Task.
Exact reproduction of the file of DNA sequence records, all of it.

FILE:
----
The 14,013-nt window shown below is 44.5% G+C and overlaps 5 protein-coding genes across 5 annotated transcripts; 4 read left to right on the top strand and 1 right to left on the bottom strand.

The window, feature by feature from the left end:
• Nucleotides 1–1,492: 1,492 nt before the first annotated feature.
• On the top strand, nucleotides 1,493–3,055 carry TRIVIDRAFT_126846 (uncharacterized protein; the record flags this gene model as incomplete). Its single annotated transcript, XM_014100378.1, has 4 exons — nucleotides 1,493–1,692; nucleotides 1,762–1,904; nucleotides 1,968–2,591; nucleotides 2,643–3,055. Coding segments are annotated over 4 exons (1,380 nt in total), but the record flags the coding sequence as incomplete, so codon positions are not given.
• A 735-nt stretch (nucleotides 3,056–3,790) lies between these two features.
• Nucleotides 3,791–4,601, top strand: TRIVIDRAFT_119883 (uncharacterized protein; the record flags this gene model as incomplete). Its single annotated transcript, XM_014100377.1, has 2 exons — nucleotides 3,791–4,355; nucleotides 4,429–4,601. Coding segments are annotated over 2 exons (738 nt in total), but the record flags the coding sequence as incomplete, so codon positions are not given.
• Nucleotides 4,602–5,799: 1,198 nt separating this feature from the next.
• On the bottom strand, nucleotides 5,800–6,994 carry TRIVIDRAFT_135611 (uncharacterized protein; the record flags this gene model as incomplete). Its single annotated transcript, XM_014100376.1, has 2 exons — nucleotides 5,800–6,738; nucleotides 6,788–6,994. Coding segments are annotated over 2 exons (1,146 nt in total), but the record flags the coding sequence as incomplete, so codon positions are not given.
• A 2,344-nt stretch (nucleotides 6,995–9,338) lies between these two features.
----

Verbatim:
The 14,013-nt window shown below is 44.5% G+C and overlaps 5 protein-coding genes across 5 annotated transcripts; 4 read left to right on the top strand and 1 right to left on the bottom strand.

The window, feature by feature from the left end:
• Nucleotides 1–1,492: 1,492 nt before the first annotated feature.
• On the top strand, nucleotides 1,493–3,055 carry TRIVIDRAFT_126846 (uncharacterized protein; the record flags this gene model as incomplete). Its single annotated transcript, XM_014100378.1, has 4 exons — nucleotides 1,493–1,692; nucleotides 1,762–1,904; nucleotides 1,968–2,591; nucleotides 2,643–3,055. Coding segments are annotated over 4 exons (1,380 nt in total), but the record flags the coding sequence as incomplete, so codon positions are not given.
• A 735-nt stretch (nucleotides 3,056–3,790) lies between these two features.
• Nucleotides 3,791–4,601, top strand: TRIVIDRAFT_119883 (uncharacterized protein; the record flags this gene model as incomplete). Its single annotated transcript, XM_014100377.1, has 2 exons — nucleotides 3,791–4,355; nucleotides 4,429–4,601. Coding segments are annotated over 2 exons (738 nt in total), but the record flags the coding sequence as incomplete, so codon positions are not given.
• Nucleotides 4,602–5,799: 1,198 nt separating this feature from the next.
• On the bottom strand, nucleotides 5,800–6,994 carry TRIVIDRAFT_135611 (uncharacterized protein; the record flags this gene model as incomplete). Its single annotated transcript, XM_014100376.1, has 2 exons — nucleotides 5,800–6,738; nucleotides 6,788–6,994. Coding segments are annotated over 2 exons (1,146 nt in total), but the record flags the coding sequence as incomplete, so codon positions are not given.
• A 2,344-nt stretch (nucleotides 6,995–9,338) lies between these two features.